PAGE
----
The performance of bridges in an earthquake is critical to the mobility of nearly all transportation modes after the event. Damage to bridges near critical facilities, such as airports and ports, can also limit the contributions of those facilities to the post-event mobility of people and freight. Consequently, local, state, and federal engineers and emergency managers need reliable estimates of post-event bridge functionality so that they can plan pre-event mitigation, post-event response and mobility, and long-term recovery. The goal of this project is to predict the post-earthquake functionality of the approximately 10,000 bridges in Oregon and Washington following a Cascadia Subduction Zone (CSZ) magnitude-9.0 earthquake. The project will also evaluate the likelihood that crucial highway lifeline corridors will be available to support post-earthquake mobility. Key results from this project will include a database of bridge performance metrics for 100,000 simulated cases of bridge and intensity measures, and maps that show probable bridge functionality and re-opening times following CSZ earthquakes. These maps will enable WSDOT and ODOT to plan and make informed decisions about post-earthquake emergency routes.

Principal Investigators:
Christopher Motter, Civil and Environmental Engineering, WSU
Adam Phillips, Civil and Environmental Engineering, WSU
Marc Eberhard, Civil and Environmental Engineering, UW
Jeffrey Berman, Civil and Environmental Engineering, UW
Brett Maurer, Civil and Environmental Engineering, UW

Sponsor: PacTrans
Scheduled completion: August 2022

Performance of Steel Jacket Retrofitted Reinforced Concrete Bridge Columns in Cascadia Subduction Zone Earthquakes

In 1991 WSDOT began a seismic retrofit program for state bridges that continues today. WSDOT’s primary method for retrofitting concrete bridge columns is steel jackets. The USGS recently released updated hazard maps that require structural design in Western Washington to plan for increased levels of seismicity, reflecting the potential for the Cascadia Subduction Zone (CSZ) to generate large magnitude, long duration earthquakes. The ability of WSDOT’s bridge columns retrofitted with steel jackets to resist this increased earthquake hazard level is not well understood, and questions remain regarding the level of damage that would be sustained in a CSZ earthquake. If the level of retrofit is not sufficient to prevent collapse, the millions of dollars expended by WSDOT on retrofit will not deliver the intended results. This project will characterize the expected performance, ductility capacity, and collapse probability of steel jacket retrofitted bridge columns in CSZ earthquakes and will develop a simple tool that WSDOT can use to assess whether a standard steel jacket retrofit is adequate to resist a design level earthquake for each bridge column in its inventory.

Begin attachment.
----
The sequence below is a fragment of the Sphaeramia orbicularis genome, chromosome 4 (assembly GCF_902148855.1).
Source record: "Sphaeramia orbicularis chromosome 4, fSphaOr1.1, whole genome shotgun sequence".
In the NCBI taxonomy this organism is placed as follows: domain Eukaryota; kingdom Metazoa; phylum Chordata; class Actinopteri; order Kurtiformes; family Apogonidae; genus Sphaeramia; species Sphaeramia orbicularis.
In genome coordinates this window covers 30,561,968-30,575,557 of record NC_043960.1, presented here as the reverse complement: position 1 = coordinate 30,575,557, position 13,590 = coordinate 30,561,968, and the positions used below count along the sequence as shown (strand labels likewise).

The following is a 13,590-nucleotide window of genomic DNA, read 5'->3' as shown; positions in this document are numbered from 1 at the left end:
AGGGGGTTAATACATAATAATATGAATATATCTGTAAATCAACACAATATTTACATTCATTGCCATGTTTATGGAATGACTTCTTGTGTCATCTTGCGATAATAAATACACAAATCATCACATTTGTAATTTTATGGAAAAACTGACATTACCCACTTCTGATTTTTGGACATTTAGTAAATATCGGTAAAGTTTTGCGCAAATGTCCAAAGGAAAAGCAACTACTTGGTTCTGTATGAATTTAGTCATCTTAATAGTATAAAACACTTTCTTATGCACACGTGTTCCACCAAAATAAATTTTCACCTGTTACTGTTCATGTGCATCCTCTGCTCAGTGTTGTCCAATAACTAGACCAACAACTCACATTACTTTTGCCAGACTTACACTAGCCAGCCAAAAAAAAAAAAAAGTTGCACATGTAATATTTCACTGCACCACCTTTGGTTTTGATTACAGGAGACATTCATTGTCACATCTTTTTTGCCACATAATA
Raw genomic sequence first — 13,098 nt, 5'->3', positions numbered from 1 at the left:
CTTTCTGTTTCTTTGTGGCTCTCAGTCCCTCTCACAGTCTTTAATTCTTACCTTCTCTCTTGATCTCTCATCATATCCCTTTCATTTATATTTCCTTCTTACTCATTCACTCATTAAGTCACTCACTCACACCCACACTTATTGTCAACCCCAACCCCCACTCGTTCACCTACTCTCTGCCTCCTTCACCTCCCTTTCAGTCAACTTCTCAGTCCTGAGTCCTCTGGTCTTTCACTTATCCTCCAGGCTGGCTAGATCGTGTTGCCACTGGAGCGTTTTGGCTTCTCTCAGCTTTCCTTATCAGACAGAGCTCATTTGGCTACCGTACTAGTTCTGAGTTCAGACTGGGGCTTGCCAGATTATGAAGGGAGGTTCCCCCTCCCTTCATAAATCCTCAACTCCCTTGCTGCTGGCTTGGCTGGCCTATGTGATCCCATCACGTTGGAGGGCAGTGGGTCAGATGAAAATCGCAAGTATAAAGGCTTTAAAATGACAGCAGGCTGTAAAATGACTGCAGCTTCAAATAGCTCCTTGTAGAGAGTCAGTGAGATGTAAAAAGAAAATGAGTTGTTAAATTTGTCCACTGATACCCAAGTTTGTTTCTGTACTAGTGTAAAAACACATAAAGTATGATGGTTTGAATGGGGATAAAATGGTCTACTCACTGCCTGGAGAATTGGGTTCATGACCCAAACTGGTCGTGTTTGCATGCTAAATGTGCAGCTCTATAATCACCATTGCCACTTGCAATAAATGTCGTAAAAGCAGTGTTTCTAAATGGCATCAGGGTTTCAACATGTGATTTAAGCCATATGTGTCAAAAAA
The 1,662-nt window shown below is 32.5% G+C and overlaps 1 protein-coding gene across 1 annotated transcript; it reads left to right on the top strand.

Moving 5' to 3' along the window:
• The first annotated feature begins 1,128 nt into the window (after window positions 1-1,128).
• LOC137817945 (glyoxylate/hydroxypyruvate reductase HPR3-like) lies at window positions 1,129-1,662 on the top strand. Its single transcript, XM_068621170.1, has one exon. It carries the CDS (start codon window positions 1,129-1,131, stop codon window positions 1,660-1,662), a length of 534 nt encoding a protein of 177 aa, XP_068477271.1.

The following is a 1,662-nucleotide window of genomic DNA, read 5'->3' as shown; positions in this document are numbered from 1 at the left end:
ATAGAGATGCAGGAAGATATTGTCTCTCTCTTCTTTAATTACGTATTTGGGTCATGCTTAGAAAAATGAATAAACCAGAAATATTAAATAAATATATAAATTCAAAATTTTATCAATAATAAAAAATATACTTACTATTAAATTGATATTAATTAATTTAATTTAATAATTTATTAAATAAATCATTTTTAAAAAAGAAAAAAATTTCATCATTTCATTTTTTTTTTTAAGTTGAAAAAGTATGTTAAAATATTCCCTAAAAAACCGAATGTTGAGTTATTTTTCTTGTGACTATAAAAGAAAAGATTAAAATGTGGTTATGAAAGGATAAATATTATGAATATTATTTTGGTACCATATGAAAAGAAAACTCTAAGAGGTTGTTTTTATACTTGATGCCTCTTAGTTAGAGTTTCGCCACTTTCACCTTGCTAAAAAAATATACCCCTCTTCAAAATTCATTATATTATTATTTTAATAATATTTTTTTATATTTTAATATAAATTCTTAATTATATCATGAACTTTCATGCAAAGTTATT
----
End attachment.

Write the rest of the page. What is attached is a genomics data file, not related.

Project Investigators:
Christopher Motter, Civil and Environmental Engineering, WSU
Adam Phillips, Civil and Environmental Engineering, WSU

Sponsor: WSDOT
WSDOT Technical Monitor: Bijan Khaleghi
WSDOT Project Manager: Mustafa Mohamedali
Scheduled completion:  September 2021

Seismic Retrofit of Hollow Piles

The overall goal of the proposed research is to design, and prove experimentally, methods to seismically retrofit prestressed concrete hollow pile-columns used in bridges.  WSDOT maintains approximately 25 bridges that are supported on hollow precast, prestressed concrete pile-columns. Most were constructed in the 1960s. The seismic performance of these bridges is in now question because the hollow sections have been shown to have little flexural ductility, which may cause them to fail prematurely. This project will determine the flexural strength and deformation capacity of a typical as-built, hollow, precast, pre-tensioned pile-column before retrofitting. Researchers will then develop a retrofit method, including design procedures, for the potential plastic hinge at the cap beam connection, and they will develop implementation procedures for the retrofit method. In addition, this project will create a simple numerical modeling tool that will allow WSDOT to rank existing bridges according to the risk that they pose to help it prioritize bridge retrofitting.

Principal Investigators:
John Stanton, Civil and Environmental Engineering, UW
Paolo Calvi, Civil and Environmental Engineering, UW

Sponsor: WSDOT
WSDOT Technical Monitor: Bijan Khaleghi
WSDOT Project Manager: Doug Brodin
Scheduled completion: December 2019

Update for Steel Bridges

The last official release of a steel version of the bridge rating software that WSDOT uses was Bridg97. That software offers WSDOT’s and FHWA’s standard rating systems, both based on Load Factor Rating (LFR). Unfortunately, it depends on software packages that have become obsolete. WSDOT has also adapted a concrete version of Bridg (last official release was Bridg10), whose updated interface is platform independent.  Steel Bridg shares large portions of the user interface with concrete Bridg, and so parallel development has been dedicated to porting the steel-­specific user interface into a new, platform-independent steel Bridg version, although it still has technical limitations related to WSDOT and FHWA standard rating, as well as graphics capabilities. This project is working to further upgrade the new steel Bridg by porting the load module and LRFR-specific extensions from the concrete Bridg to the improved steel Bridg software and otherwise utilizing the existing features of Bridg97.

Principal Investigator: Peter Mackenzie-Helnwein, Civil and Environmental Engineering, UW
Sponsor: WSDOT
WSDOT Technical Monitor: Mohamad Al-Salman
WSDOT Project Manager: Jon Peterson
Scheduled completion: December 2023